Technology and the death of privacy

After the PRISM scandal broke, there were a lot of those who said “So what? I have nothing to hide”, but I am convinced that they didn’t do a lot of thinking before saying it.

Daniel Solove wrote a great piece on why privacy matters even if you have nothing to hide, so I won’t stray much into that debate – he said it all, and better than I could.

I just want to expand a bit on his observation that “in a less extreme form, the nothing-to-hide argument refers not to all personal information but only to the type of data the government is likely to collect. Retorts to the nothing-to-hide argument about exposing people’s naked bodies or their deepest secrets are relevant only if the government is likely to gather this kind of information.”

Everyone has one or more things they wish not to share with anyone. Sometimes these secrets are innocuous, but in a lot of cases could ruing someone’s life. In an extreme case that could mean prison, in a less extreme one the loss of job, reputation, friends and family – or is it the other way round?

As we lead more and more of our lives online and keep some of our “secrets” there, it made me think and realize that I’m not a hundred percent sure that this kind of information is not actually collected and kept for future use by companies and governments.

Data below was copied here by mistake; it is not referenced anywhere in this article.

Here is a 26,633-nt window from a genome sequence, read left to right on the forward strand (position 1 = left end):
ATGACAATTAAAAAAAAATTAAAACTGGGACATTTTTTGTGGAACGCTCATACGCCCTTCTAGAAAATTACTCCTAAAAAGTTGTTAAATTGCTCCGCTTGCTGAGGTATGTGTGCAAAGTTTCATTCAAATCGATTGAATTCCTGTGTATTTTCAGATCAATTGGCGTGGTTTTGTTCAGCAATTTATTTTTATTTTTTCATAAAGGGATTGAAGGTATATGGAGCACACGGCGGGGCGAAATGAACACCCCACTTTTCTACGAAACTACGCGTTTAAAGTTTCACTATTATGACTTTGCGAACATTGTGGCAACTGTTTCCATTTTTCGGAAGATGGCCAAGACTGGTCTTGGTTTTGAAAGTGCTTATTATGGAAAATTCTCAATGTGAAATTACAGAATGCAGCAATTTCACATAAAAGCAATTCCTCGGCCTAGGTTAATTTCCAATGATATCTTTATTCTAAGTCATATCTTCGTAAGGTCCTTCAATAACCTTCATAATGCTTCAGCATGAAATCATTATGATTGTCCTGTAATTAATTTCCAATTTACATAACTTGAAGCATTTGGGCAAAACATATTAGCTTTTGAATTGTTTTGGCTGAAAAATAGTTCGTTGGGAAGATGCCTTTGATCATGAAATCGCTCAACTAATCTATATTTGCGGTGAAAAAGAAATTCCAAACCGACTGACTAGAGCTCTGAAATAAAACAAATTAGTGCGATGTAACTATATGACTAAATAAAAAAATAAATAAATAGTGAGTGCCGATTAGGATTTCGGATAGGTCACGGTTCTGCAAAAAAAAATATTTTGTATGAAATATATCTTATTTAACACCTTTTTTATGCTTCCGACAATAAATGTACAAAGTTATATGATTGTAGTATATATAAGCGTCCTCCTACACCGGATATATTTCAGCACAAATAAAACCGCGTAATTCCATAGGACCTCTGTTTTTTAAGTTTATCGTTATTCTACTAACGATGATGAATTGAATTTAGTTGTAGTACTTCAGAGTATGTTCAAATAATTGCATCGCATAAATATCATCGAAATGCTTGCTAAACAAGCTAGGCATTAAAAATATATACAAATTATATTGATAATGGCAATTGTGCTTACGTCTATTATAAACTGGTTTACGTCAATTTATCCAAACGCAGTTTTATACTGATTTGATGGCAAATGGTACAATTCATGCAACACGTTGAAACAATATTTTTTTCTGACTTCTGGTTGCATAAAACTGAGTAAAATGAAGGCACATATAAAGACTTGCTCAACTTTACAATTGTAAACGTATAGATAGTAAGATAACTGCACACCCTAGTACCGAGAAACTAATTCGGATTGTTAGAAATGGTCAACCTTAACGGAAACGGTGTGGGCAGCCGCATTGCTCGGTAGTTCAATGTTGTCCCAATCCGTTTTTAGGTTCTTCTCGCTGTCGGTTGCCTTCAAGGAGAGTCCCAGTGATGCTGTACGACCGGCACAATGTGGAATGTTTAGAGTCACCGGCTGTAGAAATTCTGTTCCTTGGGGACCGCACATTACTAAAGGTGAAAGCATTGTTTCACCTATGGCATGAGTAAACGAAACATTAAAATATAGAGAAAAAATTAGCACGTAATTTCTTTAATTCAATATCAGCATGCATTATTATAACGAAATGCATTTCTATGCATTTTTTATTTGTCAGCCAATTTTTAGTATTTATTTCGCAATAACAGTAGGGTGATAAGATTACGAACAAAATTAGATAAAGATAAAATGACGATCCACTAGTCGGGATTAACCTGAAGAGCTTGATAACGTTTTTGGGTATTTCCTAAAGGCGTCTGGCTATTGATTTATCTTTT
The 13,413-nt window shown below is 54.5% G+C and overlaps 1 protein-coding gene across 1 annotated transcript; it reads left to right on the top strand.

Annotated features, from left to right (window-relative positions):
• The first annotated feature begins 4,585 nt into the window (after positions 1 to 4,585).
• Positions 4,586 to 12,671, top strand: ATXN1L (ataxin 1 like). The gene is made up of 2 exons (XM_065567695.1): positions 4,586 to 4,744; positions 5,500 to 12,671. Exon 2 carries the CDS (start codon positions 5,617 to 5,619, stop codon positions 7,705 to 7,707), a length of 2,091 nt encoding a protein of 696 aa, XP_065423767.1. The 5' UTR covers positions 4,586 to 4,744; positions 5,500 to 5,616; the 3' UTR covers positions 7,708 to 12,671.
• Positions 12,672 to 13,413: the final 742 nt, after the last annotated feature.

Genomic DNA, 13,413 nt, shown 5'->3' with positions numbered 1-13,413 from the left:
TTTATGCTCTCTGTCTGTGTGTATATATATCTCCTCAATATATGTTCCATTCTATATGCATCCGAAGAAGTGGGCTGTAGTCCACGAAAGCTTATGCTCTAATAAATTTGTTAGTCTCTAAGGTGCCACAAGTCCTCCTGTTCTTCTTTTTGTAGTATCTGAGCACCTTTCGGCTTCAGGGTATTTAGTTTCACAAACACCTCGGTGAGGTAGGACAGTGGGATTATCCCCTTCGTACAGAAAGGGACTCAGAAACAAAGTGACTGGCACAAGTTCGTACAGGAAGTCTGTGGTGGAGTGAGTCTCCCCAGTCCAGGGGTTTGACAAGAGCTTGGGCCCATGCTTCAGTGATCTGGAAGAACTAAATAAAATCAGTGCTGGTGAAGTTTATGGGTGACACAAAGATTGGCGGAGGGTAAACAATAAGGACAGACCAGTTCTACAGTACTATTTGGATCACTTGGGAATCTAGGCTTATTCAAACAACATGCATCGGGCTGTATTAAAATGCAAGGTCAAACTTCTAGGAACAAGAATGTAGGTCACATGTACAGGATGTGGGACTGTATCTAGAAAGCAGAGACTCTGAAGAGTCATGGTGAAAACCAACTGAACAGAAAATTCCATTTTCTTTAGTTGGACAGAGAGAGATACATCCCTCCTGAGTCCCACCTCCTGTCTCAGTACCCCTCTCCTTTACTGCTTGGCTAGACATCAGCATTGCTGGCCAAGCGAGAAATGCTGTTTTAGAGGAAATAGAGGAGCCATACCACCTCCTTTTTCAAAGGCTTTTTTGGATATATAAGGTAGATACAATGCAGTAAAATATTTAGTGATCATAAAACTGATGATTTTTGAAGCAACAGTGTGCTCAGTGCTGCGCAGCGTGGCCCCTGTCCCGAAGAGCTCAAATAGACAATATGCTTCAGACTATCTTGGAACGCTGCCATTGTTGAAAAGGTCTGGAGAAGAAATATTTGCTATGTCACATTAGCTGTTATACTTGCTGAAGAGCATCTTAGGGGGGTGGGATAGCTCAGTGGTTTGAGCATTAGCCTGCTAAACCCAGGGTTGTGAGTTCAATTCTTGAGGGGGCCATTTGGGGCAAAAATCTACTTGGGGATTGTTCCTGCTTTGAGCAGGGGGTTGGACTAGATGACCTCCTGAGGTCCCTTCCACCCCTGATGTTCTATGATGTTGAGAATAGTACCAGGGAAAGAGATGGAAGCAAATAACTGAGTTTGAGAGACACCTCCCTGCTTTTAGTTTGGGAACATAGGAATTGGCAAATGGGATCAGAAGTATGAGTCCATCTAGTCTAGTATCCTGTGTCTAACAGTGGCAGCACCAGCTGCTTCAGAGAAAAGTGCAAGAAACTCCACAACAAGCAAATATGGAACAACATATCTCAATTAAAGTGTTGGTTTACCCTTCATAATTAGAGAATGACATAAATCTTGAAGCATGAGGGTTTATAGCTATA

Recent revelations also finally hammered home the fact that some information is collected whether we have voluntarily shared it or not. And while I (we?) expect a certain amount of this type of “intrusion” in our life from the government, I really hate it that it has become normal to expect it from private businesses and that there is practically nothing I can do about it.

In a recent article, Jill Lepore, professor of American history at Harvard University, has explained beautifully the history and present of the notions of secrecy and privacy, and has pointed out – among other things – two thoughts (facts?) that I would rather not face.

First that, as centuries passed by, “there is no longer a public self” – “there are only lots of people protecting their privacy, while watching themselves, and one another, refracted, endlessly, through a prism of absurd design”. And second, that “the defense of privacy follows, and never precedes, the emergence of new technologies for the exposure of secrets”.

“In other words, the case for privacy always comes too late. The horse is out of the barn. The post office has opened your mail. Your photograph is on Facebook. Google already knows that, notwithstanding your demographic, you hate kale,” she states.

She also noted that the nature of the new technology matters little, but there I beg to differ – I think that the galloping technological evolution will make every succeeding shift more life-changing that the one before, and I’m afraid that the shift will be negative for everyone’s privacy.

But do we want to stop it? And what’s more: can we stop it? I fear that the answer in both cases might be no.

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